While land development can sometimes be frowned upon—more traffic, changes to the face of the landscape, ecosystems, and habitats—it does mean prosperity for a community. New construction generates more jobs and curb appeal, unites community members, and maintains or increases home values. Finding a balance between growth and preservation of a community’s character is key to a successful development plan.
With a continuous surge of new Georgetown developments—from subdivisions to retail to restaurants—Rosemary Calcese with Transformation Title & Escrow and real estate law firm Calcese & Associates provides a behind-the-scenes look at what it takes to bring these developments to town.
Where do developments come from?
As entrepreneurs who oversee the development and redevelopment of properties, real estate developers plan and control projects from start to finish. Most real estate developers work on commercial real estate projects, including retail spaces, office and residential buildings, and travel and leisure developments.
The development process is a lengthy undertaking that can take months to years, starting when developers purchase land and begin the entitlement or approval process with the city or county. They are required to submit a variety of engineering and construction plans to the city and apply for multiple permits. The municipalities then make the determination if the proposed plan is in line with their vision of growth and development goals.
Some cities or townships require the developer to make improvements to the infrastructure, e.g., road enhancement, replacing old water or sewer pipes, installing sidewalks, adding landscaping, and increasing the number of public parking spaces. Holding developers accountable for community improvements removes some of the financial burdens on the city or township.
Economic & Social Impact
Expanding businesses, commercial buildings and neighborhoods under construction, and home renovations signify a growing community. While growth can present challenges and seem invasive, the trickle-down effect creates jobs, which are vital to the prosperity of a city.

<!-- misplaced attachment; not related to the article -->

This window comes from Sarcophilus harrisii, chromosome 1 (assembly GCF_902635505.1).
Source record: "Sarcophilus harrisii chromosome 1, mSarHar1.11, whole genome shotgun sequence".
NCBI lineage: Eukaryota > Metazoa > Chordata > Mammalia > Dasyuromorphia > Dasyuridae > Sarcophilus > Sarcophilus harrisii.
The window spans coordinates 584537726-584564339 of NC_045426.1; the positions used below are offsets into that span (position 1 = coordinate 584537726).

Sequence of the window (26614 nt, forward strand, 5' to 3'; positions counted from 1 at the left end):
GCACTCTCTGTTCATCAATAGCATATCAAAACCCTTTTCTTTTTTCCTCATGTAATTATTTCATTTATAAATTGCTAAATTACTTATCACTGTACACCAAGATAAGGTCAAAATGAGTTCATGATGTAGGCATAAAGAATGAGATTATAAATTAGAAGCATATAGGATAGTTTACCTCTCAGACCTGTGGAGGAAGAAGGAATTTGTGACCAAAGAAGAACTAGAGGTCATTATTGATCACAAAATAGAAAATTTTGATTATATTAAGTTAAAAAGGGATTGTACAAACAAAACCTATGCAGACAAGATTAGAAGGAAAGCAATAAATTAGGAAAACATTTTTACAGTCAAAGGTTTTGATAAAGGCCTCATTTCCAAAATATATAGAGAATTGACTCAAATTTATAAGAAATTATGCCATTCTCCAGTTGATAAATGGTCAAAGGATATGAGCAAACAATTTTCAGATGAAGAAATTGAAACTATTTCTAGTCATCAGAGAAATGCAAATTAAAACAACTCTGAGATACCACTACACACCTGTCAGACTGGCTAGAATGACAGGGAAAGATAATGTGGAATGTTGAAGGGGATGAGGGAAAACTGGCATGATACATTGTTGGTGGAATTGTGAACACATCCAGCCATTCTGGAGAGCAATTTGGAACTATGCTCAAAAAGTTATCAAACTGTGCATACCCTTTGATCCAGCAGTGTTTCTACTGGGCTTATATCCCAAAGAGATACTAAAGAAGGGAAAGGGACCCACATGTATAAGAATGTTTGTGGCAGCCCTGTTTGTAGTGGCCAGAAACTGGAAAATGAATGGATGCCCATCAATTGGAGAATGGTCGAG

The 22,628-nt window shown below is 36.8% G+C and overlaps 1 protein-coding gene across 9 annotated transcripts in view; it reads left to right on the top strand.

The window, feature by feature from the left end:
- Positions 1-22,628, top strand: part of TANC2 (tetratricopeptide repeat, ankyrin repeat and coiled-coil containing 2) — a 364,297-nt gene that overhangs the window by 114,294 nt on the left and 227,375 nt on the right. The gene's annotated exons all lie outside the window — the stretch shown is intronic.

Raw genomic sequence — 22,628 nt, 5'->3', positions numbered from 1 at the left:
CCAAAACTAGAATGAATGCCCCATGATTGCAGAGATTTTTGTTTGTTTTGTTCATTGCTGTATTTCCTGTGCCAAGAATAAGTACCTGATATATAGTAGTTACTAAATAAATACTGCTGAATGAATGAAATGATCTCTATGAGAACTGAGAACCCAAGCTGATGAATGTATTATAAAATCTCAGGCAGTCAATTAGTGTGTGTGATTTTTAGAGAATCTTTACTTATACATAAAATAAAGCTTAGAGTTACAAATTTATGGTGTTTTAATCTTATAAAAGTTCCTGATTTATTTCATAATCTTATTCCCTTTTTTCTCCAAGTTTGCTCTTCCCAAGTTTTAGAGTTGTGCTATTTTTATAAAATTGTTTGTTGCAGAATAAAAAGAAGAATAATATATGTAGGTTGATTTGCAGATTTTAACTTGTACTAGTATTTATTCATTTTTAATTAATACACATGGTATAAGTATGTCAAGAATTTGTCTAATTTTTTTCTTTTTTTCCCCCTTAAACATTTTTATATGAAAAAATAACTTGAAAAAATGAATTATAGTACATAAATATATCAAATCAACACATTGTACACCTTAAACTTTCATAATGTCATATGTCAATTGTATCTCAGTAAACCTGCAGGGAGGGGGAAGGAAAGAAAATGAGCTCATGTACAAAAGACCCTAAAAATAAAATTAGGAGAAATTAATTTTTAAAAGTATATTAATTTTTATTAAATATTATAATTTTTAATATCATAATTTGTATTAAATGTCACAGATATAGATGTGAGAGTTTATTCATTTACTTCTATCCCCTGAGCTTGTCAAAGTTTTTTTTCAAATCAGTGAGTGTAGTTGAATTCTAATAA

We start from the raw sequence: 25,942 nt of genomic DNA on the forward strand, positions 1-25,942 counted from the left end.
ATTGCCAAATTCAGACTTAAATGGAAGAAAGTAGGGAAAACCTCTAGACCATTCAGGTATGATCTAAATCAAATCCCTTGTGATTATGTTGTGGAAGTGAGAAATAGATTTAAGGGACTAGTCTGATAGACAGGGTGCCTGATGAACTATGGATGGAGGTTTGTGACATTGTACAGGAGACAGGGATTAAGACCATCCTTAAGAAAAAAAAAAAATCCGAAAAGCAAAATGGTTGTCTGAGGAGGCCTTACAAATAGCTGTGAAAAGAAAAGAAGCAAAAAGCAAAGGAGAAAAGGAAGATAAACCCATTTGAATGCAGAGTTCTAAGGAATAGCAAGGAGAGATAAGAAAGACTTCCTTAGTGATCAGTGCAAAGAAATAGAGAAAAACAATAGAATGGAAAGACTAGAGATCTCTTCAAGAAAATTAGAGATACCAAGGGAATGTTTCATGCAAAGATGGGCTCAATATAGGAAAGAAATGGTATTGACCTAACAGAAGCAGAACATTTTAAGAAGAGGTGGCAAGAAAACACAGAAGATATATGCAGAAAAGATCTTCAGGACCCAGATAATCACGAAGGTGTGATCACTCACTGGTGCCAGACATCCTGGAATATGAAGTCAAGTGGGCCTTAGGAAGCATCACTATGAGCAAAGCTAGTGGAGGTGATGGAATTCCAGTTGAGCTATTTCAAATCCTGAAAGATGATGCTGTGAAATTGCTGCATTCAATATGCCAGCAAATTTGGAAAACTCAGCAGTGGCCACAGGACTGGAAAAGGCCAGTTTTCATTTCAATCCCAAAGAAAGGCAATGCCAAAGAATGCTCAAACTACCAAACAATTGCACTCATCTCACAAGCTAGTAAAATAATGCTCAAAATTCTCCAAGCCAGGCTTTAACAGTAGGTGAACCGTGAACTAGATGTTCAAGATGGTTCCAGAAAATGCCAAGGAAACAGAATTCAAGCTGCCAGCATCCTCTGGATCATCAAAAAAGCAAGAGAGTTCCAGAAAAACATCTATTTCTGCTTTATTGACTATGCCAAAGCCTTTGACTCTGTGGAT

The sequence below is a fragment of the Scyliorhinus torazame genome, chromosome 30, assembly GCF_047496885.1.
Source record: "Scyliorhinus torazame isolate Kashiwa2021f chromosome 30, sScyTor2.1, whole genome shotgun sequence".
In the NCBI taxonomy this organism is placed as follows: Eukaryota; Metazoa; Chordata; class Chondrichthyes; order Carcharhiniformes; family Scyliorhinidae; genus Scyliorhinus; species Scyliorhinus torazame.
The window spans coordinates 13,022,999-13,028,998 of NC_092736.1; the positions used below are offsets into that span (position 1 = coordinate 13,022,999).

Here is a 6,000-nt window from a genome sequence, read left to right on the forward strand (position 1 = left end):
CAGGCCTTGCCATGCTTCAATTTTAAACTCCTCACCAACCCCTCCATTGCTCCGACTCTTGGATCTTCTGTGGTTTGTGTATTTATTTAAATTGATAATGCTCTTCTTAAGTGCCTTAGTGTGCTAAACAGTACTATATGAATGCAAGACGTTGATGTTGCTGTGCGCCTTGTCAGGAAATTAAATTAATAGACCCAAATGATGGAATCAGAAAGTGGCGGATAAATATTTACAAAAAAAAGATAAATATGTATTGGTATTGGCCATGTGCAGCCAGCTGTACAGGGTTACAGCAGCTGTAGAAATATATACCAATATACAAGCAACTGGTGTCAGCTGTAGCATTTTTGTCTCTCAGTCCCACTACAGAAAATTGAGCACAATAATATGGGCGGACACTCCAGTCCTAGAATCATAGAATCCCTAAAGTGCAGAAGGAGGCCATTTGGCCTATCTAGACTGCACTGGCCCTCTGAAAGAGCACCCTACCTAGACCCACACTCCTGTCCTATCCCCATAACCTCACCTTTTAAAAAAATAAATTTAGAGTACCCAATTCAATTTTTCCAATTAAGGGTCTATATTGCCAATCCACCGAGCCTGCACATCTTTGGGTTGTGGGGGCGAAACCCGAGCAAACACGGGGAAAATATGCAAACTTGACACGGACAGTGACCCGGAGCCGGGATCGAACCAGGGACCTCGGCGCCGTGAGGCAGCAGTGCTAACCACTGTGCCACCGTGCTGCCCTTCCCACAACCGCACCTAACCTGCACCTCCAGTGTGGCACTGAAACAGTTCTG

Commercial and residential construction stimulates growth in retail, real estate, equipment, manufacturing plants, schools, and tourism—much like the “Most Beautiful Town Square in Texas” is a destination for shopping and events. Developments like the Wolf Ranch and Wolf Crossing shopping centers also allow residents to keep their dollars local instead of having to travel to Round Rock or Austin.
As more jobs move to Central Texas, the tax base increases, which allows funds to be reinvested in the community to improve schools, parks, transportation, and other city services. The estimated impact of 100 single-family homes in the first year is 394 local jobs, $28.7 million in local income, $3.6 million in taxes and other revenue for local governments.
Real estate development trends
Georgetown is home to more than 67,000 people thanks to nearly 42 percent growth in the last decade. In March, the median price of a Williamson County home increased 22 percent to $490,000 from the previous March. “Because Georgetown is conveniently nestled between Austin and Waco, I believe the market and area will continue to grow rapidly to support new companies moving to nearby locations,” Rosemary says.
When settling here, more home buyers tend to look for residences with amenities like pools, green space, and walking trails for kids and pets. “People want to spend more time with their families doing positive and enjoyable activities. Thankfully, Williamson County has done a fantastic job making sure developers are adding to the enjoyment of communities,” Rosemary says.